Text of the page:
09:30 Registration and refreshments

10:00 Opening address from the chair
Dr. Cornelus van Nostrum
Associate Professor, Department of Pharmaceutics
Utrecht Institute of Pharmaceutical Sciences

10:10 Understanding the performance of drug delivery
systems in man
• Use of ‘old’ excipients to develop novel drug formulation strategies
• Case studies in oral and nasal drug delivery
• Using gamma scintigraphy to visualise in-vivo performance of formulations
• Quantification of in-vivo behaviour of pharmaceutical formulations
Professor Howard Stevens
Assistant Head of Institute and Professor of Drug Delivery
University of Strathclyde

10:50 Multifunctional polymeric excipients: teaching
(old) drugs new tricks
• Types of polymeric excipients
• Mucoadhesive, in-situ gelling, release controlling, permeation
enhancing and efflux pump inhibiting properties
• Proof of principle studies
• Safety aspects
Prof. Dr. Andreas Bernkop-Schnuerch
Chief Scientific Officer
University of Innsbruck

11:30 Morning refreshments

11:50 Formulation strategies for use in injectable or
inhalation sevices
• Analysis of attempts at delivery via the oral route – the prospects for
biopharmaceuticals in upcoming years
• The surge in formulations for antibodies:promising routes of delivery
• Fresh approaches to protein formulation and delivery

12:30 Modified Release oral formulations: Using human
regional bioavailability data to ensure success and
maximise value

• Identifying the critical drivers for MR formulation technology selection
• Confirming the potential oral developability of the candidate molecule
versus the proposed target product profile
• Selecting the most appropriate drug delivery and/or solubilisation
technologies to achieve the desired pharmacokinetic (PK) delivery profile
• Using regional bioavailability data to generating a proactive “MR
formulation road-map” to expedite initiation of PoX studies
• Opportunities for enhanced formulation IP protection by strengthening
the inventive step

Dr Peter Scholes
VP Pharmaceutical Sciences
Pharmaceutical Profiles Ltd

13:10 Networking lunch

14:30 Challenges and solutions at the manufacturing stage of the drug delivery process

James Drinkwater
Process Director Bioquell UK, Vice Chairman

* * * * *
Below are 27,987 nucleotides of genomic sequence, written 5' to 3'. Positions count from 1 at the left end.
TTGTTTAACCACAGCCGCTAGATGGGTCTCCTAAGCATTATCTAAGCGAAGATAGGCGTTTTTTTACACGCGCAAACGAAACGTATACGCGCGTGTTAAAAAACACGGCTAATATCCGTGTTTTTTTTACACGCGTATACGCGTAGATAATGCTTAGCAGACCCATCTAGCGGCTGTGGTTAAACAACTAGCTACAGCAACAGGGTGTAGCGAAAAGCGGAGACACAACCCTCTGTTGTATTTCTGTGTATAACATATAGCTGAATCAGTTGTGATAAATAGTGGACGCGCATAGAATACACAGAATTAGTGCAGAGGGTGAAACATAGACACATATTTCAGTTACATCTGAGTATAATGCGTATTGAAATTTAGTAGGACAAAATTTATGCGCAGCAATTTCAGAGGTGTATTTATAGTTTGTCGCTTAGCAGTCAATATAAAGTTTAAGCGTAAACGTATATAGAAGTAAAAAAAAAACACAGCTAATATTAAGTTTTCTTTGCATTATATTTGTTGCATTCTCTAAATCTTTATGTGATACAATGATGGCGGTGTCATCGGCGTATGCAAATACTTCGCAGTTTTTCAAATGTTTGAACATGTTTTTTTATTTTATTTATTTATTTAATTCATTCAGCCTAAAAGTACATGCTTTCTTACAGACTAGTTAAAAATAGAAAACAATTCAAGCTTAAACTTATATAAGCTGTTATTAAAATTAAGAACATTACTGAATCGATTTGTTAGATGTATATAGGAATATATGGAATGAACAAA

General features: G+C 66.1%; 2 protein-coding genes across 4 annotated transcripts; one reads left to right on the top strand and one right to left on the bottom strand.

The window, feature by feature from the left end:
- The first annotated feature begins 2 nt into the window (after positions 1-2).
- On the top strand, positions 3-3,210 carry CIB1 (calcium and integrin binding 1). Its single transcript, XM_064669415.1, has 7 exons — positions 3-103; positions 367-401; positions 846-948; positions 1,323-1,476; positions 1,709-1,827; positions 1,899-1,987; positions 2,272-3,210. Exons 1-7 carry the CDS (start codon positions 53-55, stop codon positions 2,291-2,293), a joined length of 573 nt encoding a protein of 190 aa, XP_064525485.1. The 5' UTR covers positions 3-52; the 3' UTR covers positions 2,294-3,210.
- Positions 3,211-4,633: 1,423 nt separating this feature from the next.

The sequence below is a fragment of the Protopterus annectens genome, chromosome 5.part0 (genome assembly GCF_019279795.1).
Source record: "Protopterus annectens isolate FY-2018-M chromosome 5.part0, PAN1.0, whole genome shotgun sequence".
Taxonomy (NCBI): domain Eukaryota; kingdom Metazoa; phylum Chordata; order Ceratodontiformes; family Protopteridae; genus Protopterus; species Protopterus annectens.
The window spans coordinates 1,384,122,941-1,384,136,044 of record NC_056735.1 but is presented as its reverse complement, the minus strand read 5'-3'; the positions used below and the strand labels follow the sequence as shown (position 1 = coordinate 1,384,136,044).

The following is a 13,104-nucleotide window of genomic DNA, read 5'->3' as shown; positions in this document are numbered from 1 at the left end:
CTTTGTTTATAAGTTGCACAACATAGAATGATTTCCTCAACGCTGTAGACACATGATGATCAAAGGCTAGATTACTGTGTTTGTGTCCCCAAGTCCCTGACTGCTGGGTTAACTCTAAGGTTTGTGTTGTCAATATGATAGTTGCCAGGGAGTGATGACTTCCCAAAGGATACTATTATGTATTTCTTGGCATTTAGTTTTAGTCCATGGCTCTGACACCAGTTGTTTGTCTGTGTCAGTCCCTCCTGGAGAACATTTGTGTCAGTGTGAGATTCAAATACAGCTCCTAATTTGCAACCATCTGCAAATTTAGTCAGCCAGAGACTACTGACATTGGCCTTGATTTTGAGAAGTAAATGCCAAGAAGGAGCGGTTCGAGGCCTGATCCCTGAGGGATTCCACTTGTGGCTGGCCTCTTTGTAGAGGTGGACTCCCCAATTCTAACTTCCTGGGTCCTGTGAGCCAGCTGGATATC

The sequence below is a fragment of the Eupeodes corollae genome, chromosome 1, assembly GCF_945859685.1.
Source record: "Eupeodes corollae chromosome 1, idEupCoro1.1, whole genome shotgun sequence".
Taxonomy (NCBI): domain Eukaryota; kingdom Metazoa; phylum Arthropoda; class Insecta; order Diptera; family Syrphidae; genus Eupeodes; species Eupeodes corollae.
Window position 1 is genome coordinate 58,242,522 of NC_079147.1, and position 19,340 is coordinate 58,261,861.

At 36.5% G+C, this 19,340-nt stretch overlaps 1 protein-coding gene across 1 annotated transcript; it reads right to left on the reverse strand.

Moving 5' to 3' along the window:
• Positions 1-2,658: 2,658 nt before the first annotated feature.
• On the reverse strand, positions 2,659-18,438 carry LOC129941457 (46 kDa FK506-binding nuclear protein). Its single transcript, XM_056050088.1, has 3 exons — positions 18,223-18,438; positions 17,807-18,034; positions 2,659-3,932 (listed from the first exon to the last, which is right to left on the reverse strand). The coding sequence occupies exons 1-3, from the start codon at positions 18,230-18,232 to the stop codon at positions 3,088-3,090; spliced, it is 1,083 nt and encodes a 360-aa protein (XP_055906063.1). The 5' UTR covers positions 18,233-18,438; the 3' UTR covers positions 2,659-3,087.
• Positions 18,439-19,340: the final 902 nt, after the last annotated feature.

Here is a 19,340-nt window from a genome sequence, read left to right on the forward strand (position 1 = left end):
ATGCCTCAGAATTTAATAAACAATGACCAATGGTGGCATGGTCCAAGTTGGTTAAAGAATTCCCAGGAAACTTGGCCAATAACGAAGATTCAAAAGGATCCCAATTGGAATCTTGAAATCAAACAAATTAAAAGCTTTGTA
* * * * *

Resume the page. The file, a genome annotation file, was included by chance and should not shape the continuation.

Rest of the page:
Pharmaceutical and Healthcare Sciences Society*

15:10 Systems for regio-selective drug delivery in the gastrointestinal tract

• Absorption windows along the GI tract
• Controlled Release - Gastroretentive Dosage Forms (CR-GRDF)
• Drugs that would benefit from CR-GRDF
• Lipid vehicles for lipophilic drugs - Intelligent selection
• Lymphatic transport

Prof. Amnon Hoffman

Chairman, Dept. of Pharmaceutics, School of Pharmacy, Faculty of Medicine

The Hebrew University of Jerusalem

15:50 Afternoon refreshments

16:10 Mono-substituted cyclodextrins in ocular reformulation

• Beta Monosubstituted Cyclodextrins are complex, water-soluble glucose oligomers with a hydrophobic core.
• The core hydrophobicity makes them drug delivery vehicles for insoluble or poorly water-soluble compounds.
• Capture candidates include steroids, peptides, natural compounds and a host of small to large molecular weight drug candidates.
• Once diluted in a complex fluid like tears, the on-off equilibrium favours slow release increasing the half-life and favouring better ocular penetration

Dr Richard White
Manager Toxicology and Pharmacology

16:50 Design of polymeric micelles as true carriers for the controlled delivery of hydrophobic drugs

• Use of thermosensitive polymers enables convenient and continuous formulation process
• Transient stability of micelles provides delayed drug release
• Systemic drug circulation time and biodistribution can be improved by crosslinking of the micelles
• Aiming for chemotherapy and photodynamic therapy of cancer
• Prospects for oral delivery will be discussed

Dr. Cornelus van Nostrum, Ph.D.
Associate professor, Department of Pharmaceutics
Utrecht Institute of Pharmaceutical Sciences

17:30 Chair’s closing remarks and end of conference

For more information kindly visit:


BSG Conference Centre, London, UK
United Kingdom